Hurray for Hopscotch
Remember hopscotch? For that matter, do you remember twirling hula hoops around your hips, jump rope chants, and the myriad other games we played to keep ourselves entertained?
When we were young, we couldn’t have imagined how drastically childhood would change. Today’s kids don’t have the time for such leisurely pursuits. And because neighborhoods aren’t what they used to be, jump rope chants and other games aren’t being passed down from older children to their younger counterparts.
Sadly, there’s more being lost than just tradition. Children aren’t getting the opportunity to interact as we did when we were their age. They don’t have the same chances to become skilled at the fine arts of cooperation, conflict resolution, and problem solving. And they don’t have the same chances to simply learn in natural, developmentally appropriate ways.
Take hopscotch, for instance. There may be no older children in the neighborhood to teach it to your child, but he can certainly learn it from you.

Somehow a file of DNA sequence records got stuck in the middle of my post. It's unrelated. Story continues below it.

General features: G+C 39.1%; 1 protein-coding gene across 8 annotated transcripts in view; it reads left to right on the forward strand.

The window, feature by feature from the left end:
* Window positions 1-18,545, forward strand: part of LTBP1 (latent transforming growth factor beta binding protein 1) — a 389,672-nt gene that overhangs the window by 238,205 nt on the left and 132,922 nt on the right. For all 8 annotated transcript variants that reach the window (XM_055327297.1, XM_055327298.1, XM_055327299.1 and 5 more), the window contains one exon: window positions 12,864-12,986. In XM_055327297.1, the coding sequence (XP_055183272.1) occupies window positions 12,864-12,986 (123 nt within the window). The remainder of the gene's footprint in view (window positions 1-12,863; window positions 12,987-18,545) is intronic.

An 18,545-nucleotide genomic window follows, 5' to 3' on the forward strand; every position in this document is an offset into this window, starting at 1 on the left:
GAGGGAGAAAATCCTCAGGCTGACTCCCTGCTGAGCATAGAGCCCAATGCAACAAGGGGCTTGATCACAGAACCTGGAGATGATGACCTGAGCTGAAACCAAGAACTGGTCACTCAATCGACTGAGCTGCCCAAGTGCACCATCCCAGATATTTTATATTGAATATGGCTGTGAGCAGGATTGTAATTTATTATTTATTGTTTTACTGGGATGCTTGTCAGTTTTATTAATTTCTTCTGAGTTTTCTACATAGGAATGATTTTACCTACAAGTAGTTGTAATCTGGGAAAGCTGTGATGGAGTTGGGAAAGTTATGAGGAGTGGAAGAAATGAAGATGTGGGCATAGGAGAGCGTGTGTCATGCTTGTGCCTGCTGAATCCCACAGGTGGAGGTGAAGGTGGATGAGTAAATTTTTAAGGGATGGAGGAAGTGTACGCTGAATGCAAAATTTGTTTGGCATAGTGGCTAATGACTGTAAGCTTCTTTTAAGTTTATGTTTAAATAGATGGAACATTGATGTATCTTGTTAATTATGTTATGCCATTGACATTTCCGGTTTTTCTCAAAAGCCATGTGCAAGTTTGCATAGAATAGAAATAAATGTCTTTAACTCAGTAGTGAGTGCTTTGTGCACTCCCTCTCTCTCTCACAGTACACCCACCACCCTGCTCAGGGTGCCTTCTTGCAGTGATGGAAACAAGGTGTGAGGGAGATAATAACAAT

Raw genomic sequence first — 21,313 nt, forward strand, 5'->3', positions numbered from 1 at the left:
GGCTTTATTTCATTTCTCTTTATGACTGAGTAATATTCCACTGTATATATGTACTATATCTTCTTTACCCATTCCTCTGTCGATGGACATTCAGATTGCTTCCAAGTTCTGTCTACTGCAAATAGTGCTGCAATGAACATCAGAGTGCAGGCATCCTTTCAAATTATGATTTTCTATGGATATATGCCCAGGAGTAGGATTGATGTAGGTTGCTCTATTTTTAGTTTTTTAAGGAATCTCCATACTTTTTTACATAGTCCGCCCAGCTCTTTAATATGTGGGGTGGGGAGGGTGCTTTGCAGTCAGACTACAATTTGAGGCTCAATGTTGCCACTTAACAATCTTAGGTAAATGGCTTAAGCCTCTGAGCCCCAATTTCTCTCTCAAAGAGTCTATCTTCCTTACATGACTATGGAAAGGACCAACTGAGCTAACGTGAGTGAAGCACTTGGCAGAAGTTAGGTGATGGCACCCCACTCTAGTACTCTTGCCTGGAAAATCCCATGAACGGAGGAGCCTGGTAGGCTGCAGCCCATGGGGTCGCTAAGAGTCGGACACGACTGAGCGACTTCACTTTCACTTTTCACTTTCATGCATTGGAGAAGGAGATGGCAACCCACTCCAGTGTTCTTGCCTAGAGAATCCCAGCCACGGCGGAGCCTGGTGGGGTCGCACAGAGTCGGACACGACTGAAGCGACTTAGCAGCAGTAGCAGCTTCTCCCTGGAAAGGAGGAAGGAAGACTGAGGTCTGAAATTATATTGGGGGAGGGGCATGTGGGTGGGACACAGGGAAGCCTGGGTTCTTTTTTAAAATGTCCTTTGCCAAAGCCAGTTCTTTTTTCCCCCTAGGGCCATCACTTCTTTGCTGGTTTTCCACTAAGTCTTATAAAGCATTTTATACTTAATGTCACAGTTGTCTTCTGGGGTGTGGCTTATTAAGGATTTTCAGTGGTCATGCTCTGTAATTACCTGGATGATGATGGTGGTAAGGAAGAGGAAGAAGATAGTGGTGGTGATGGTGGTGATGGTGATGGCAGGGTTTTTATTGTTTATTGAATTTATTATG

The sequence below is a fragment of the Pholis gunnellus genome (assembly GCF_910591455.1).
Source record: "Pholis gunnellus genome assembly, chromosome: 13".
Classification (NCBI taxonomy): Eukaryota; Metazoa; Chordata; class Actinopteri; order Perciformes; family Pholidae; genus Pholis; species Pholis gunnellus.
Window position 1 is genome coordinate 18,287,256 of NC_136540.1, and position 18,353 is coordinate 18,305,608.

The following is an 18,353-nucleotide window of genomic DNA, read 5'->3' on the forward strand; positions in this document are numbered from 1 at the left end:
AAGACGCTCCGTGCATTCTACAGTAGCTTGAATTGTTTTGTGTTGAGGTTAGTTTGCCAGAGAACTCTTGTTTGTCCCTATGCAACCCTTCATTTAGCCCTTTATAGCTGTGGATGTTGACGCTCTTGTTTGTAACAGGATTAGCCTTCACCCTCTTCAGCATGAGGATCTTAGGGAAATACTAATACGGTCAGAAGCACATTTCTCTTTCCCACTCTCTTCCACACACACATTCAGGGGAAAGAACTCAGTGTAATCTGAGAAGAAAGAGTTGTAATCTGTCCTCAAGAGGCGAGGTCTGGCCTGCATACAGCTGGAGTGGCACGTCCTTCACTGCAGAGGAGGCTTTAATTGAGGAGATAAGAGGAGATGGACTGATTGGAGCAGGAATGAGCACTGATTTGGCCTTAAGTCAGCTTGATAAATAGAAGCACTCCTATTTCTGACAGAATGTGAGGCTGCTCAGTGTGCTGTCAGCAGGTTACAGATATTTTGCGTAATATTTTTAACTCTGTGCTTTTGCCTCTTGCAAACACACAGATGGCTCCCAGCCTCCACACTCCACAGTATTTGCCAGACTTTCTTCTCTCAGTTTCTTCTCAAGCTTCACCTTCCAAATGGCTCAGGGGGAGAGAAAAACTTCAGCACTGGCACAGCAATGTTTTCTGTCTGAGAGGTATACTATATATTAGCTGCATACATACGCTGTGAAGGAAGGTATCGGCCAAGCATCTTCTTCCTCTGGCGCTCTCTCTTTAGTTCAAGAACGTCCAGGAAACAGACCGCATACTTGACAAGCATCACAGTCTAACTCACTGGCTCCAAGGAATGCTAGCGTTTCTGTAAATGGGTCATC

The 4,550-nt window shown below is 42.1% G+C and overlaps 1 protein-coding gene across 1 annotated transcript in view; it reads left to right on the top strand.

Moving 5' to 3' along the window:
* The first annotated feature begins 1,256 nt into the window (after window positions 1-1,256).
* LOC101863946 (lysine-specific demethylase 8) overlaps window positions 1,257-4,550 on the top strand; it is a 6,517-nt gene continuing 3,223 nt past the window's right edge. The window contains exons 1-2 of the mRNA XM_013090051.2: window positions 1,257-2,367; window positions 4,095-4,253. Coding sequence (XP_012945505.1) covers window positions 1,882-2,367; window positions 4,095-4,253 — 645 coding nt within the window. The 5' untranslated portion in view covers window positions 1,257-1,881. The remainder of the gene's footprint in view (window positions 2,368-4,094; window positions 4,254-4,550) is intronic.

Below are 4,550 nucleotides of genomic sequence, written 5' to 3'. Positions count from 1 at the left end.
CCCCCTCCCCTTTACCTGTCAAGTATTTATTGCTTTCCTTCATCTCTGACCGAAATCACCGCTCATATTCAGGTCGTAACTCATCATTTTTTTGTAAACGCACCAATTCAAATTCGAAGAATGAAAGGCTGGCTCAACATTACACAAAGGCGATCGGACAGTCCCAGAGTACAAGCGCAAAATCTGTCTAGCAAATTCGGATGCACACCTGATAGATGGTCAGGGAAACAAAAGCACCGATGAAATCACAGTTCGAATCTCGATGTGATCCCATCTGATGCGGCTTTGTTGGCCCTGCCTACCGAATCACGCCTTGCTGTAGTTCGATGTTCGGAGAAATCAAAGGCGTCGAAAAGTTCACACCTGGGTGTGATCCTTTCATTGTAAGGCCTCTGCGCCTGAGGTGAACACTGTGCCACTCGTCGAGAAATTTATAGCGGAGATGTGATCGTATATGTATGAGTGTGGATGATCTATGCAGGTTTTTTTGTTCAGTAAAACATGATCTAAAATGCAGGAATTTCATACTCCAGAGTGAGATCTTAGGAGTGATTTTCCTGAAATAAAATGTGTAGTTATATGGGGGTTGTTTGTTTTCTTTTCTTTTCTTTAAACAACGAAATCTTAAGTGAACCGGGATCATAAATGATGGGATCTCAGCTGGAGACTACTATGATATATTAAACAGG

On the sidewalk or driveway, with chalk, draw a hopscotch grid. (In case you’ve forgotten, it’s 10 squares, numbered consecutively, with the numbers 1, 2, 5, and 8 in single squares and the numbers 3 and 4, 6 and 7, and 9 and 10 in side-by-side squares.) You or your child then tosses a beanbag or small stone onto the square marked with the numeral 1. The player hops over that square (when possible, there should be no touching down on the square with the beanbag/stone on it), lands on one foot in the square marked 2, jumps in the squares marked 3 and 4 (a two-footed landing with the left foot in the left square and the right foot in the right square), hops (one-footed landing) in the square marked 5, and so on up the grid. At the top of the grid, the player turns and follows the same pattern back to the beginning, once again hopping over the first square. The next player tosses the beanbag or stone onto the number 2 square.